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'Sound System' boxed set will make Clash fans happy

Friday, Sept. 13, 2013, 8:29 p.m.
 

‘Sound System'

The Clash (Sony Legacy)

★★★★½

Iconic British punk rockers the Clash crafted one of the 20th century's most impressive catalogs of music and new box set “Sound System” brings most of it together in one exhaustive package. The mammoth 12-disc collection features remastered versions of the Clash's studio albums, three CDs of demos and rarities, and a DVD of promo videos, interviews and assorted live footage. In addition, there are goodies like dog tags, badges, stickers, a photo poster and reprints of Clash fanzines. The studio albums hold up all these decades later and the 52 tracks of rarities should keep completists busy (and happy) for hours. If you're a fan, it's worth the almost $200 you'll shell out for “Sound System.”

‘Rattle Their Chains'

Brian Wright (Sugar Hill)

★★★★

Rootsy Texas rocker Brian Wright turned some heads with 2011 debut “No Depression” and builds on that success with rock-solid sophomore slab “Rattle Their Chains.” Wright gets things off to a fantastic start with the opening tandem of “Over Yet Blues” and “We Don't Live There,” and delivers the goods on “Haunted,” “Hear What I Want,” “Weird,” “Face of the Earth,” “Rosalee” and “Love My Little Baby.” Drawing inspiration from Bob Dylan and the Band, as well as Townes Van Zandt and Woody Guthrie, Wright has done himself proud.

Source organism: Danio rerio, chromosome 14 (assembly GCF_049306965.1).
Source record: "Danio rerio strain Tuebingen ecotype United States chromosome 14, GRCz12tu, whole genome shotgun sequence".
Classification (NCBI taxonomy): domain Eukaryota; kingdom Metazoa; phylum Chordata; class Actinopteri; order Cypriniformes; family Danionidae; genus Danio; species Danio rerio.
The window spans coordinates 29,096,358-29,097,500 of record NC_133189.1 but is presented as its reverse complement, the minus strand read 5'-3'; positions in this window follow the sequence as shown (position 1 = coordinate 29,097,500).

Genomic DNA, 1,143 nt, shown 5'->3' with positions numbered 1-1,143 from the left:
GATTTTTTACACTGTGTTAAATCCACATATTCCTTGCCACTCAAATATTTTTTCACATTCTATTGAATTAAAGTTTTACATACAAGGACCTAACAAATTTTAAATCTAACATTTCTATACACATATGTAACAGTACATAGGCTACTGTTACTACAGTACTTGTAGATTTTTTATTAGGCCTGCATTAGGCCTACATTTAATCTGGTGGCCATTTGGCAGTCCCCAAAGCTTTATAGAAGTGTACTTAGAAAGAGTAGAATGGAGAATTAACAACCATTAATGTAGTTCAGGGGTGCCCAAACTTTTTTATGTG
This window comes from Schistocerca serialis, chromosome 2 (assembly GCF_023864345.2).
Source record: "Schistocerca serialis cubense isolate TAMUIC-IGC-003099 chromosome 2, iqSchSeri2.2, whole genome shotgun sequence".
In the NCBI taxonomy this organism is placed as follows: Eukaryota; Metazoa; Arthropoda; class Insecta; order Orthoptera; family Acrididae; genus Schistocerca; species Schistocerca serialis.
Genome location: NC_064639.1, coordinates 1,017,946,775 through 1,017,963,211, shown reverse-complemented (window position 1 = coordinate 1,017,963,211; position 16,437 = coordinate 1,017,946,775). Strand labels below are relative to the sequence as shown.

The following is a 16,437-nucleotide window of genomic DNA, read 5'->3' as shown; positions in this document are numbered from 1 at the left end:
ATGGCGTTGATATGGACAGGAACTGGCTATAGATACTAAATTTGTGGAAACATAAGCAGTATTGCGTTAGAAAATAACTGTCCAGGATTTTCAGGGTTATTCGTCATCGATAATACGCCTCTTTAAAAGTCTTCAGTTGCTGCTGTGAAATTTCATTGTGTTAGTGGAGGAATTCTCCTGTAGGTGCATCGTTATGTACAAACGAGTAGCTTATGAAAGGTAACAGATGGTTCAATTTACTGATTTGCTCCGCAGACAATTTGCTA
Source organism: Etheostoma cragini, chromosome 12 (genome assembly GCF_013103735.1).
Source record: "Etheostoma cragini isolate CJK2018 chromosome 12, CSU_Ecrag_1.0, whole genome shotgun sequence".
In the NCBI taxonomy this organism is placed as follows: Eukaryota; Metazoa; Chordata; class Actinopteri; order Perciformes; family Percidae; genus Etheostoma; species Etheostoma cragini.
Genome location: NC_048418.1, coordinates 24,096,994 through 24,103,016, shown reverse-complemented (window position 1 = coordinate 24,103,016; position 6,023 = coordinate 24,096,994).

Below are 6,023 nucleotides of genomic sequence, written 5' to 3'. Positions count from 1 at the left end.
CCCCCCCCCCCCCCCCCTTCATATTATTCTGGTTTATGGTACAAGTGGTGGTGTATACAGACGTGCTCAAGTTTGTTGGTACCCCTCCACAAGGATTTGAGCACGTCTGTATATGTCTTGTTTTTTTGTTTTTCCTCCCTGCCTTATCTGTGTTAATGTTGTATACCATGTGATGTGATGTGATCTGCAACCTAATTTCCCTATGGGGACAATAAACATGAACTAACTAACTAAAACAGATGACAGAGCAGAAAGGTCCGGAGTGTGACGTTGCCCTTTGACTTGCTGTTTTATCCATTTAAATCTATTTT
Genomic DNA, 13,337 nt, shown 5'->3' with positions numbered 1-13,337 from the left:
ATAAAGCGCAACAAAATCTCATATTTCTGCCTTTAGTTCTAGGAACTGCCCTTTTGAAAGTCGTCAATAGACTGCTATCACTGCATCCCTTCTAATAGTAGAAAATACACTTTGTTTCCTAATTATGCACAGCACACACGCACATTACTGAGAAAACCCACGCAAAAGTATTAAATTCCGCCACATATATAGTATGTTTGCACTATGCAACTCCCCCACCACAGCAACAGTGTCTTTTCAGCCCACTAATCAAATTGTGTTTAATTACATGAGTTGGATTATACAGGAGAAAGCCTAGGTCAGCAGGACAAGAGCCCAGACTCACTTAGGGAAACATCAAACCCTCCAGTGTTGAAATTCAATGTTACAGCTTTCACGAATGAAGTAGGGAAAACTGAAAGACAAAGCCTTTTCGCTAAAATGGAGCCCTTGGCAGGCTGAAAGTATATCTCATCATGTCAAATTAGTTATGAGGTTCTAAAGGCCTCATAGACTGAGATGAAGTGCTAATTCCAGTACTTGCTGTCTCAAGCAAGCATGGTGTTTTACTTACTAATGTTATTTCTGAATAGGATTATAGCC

‘Rock & Roll Is Alive'

The Jokers (Steamhammer)

★★★½

Riff-heavy British hard rockers the Jokers look to capture the fancy of American audiences with the release of second full-length “Rock & Roll Is Alive.” The Liverpool-based foursome pull out all the stops on the 11-track release and the results are mostly favorable. Groove-laden opener “Silver City” lures listeners in and the Jokers keep things rolling with the title track, “Let It Rock,” “Find My Way Home” and “Bring Your Love Back to Me.” Rock on, fellas.

‘Tell the Ones I Love'

Steep Canyon Rangers (Rounder)

★★★★